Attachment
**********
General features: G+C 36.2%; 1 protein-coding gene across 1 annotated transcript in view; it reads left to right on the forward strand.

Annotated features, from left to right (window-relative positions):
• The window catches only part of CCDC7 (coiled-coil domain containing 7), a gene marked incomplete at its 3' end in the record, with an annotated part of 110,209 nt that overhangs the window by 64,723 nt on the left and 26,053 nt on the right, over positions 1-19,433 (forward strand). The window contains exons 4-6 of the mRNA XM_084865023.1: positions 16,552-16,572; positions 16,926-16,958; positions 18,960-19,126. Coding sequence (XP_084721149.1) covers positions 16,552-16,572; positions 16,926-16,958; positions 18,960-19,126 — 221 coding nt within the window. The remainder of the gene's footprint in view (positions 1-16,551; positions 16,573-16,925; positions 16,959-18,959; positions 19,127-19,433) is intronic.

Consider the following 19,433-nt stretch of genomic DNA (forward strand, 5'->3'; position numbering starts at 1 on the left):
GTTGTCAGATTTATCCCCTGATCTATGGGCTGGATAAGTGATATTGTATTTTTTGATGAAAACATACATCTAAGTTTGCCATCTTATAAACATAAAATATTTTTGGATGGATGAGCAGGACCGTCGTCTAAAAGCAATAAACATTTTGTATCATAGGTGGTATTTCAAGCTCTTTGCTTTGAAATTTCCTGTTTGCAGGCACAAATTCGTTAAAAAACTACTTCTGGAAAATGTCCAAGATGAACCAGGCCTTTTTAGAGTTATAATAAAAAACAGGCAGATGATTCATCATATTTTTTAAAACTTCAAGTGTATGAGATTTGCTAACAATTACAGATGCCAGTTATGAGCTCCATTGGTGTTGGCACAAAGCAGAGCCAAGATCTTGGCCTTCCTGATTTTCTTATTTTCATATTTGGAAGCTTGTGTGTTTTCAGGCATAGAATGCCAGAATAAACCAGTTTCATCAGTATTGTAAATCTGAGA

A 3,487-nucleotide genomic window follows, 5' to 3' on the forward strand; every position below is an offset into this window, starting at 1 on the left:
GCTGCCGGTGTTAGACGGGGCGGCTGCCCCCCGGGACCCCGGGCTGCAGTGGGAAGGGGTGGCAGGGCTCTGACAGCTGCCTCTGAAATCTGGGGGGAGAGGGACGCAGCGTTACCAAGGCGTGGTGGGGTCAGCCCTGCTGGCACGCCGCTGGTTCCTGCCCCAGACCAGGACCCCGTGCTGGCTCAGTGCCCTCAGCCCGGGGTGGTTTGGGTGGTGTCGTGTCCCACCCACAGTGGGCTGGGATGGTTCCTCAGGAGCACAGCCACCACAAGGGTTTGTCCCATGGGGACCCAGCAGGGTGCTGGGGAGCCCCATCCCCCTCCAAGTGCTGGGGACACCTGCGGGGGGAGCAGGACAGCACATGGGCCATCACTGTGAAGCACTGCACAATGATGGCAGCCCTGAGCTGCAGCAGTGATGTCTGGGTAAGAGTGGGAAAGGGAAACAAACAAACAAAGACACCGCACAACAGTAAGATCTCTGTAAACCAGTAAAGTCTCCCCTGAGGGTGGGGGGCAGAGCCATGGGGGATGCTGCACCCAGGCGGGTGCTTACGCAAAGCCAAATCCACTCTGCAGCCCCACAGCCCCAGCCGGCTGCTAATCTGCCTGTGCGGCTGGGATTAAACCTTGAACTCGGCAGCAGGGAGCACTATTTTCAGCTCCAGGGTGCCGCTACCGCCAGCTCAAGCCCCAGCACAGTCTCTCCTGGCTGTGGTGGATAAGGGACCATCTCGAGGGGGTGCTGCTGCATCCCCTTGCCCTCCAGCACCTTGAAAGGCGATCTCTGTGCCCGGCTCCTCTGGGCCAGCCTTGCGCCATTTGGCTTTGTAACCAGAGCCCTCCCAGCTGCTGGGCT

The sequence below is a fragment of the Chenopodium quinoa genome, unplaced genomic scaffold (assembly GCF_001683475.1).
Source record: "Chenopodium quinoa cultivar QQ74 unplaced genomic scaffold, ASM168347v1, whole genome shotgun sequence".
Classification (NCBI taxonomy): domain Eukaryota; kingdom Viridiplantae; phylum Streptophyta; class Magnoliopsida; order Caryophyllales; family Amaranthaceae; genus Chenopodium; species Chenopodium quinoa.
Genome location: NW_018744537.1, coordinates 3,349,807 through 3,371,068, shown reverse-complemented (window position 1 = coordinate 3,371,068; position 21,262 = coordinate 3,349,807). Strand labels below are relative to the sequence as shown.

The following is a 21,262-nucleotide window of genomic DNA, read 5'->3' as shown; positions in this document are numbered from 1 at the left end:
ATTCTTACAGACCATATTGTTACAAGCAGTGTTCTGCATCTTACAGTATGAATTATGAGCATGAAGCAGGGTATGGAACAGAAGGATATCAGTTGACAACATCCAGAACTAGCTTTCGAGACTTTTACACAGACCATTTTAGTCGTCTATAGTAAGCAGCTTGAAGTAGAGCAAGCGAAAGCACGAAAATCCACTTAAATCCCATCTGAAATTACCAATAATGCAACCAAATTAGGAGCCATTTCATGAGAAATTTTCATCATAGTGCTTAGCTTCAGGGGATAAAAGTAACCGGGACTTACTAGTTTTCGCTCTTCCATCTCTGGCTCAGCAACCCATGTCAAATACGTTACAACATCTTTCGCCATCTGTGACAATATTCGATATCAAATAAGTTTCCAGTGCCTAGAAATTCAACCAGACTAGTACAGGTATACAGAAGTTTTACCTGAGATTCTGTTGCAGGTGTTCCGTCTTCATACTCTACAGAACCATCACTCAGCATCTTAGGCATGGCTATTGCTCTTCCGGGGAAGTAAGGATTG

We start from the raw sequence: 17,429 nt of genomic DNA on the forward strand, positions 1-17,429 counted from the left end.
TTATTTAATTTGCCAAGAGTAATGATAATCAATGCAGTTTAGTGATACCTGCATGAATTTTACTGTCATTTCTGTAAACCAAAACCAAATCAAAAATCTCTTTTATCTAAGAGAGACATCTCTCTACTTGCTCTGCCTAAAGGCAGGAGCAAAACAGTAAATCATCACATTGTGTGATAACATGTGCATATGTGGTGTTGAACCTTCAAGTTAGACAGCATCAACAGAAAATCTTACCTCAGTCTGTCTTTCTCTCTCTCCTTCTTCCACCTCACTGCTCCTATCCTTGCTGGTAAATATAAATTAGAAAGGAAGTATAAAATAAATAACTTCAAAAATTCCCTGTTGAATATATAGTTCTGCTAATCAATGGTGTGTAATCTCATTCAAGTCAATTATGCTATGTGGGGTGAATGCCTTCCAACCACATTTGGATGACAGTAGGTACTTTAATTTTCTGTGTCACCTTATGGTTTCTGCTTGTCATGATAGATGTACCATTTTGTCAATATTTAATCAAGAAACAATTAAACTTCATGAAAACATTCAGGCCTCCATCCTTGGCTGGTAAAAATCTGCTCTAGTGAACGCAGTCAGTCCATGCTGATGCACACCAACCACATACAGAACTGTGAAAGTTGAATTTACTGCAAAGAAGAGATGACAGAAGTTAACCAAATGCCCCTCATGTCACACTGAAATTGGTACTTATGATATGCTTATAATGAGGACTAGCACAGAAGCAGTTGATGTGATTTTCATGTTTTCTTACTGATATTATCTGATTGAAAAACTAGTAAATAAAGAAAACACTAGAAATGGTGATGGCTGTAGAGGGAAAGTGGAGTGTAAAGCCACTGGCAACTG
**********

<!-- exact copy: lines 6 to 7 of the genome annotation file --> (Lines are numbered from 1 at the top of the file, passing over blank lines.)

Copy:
A 3,487-nucleotide genomic window follows, 5' to 3' on the forward strand; every position below is an offset into this window, starting at 1 on the left:
GCTGCCGGTGTTAGACGGGGCGGCTGCCCCCCGGGACCCCGGGCTGCAGTGGGAAGGGGTGGCAGGGCTCTGACAGCTGCCTCTGAAATCTGGGGGGAGAGGGACGCAGCGTTACCAAGGCGTGGTGGGGTCAGCCCTGCTGGCACGCCGCTGGTTCCTGCCCCAGACCAGGACCCCGTGCTGGCTCAGTGCCCTCAGCCCGGGGTGGTTTGGGTGGTGTCGTGTCCCACCCACAGTGGGCTGGGATGGTTCCTCAGGAGCACAGCCACCACAAGGGTTTGTCCCATGGGGACCCAGCAGGGTGCTGGGGAGCCCCATCCCCCTCCAAGTGCTGGGGACACCTGCGGGGGGAGCAGGACAGCACATGGGCCATCACTGTGAAGCACTGCACAATGATGGCAGCCCTGAGCTGCAGCAGTGATGTCTGGGTAAGAGTGGGAAAGGGAAACAAACAAACAAAGACACCGCACAACAGTAAGATCTCTGTAAACCAGTAAAGTCTCCCCTGAGGGTGGGGGGCAGAGCCATGGGGGATGCTGCACCCAGGCGGGTGCTTACGCAAAGCCAAATCCACTCTGCAGCCCCACAGCCCCAGCCGGCTGCTAATCTGCCTGTGCGGCTGGGATTAAACCTTGAACTCGGCAGCAGGGAGCACTATTTTCAGCTCCAGGGTGCCGCTACCGCCAGCTCAAGCCCCAGCACAGTCTCTCCTGGCTGTGGTGGATAAGGGACCATCTCGAGGGGGTGCTGCTGCATCCCCTTGCCCTCCAGCACCTTGAAAGGCGATCTCTGTGCCCGGCTCCTCTGGGCCAGCCTTGCGCCATTTGGCTTTGTAACCAGAGCCCTCCCAGCTGCTGGGCT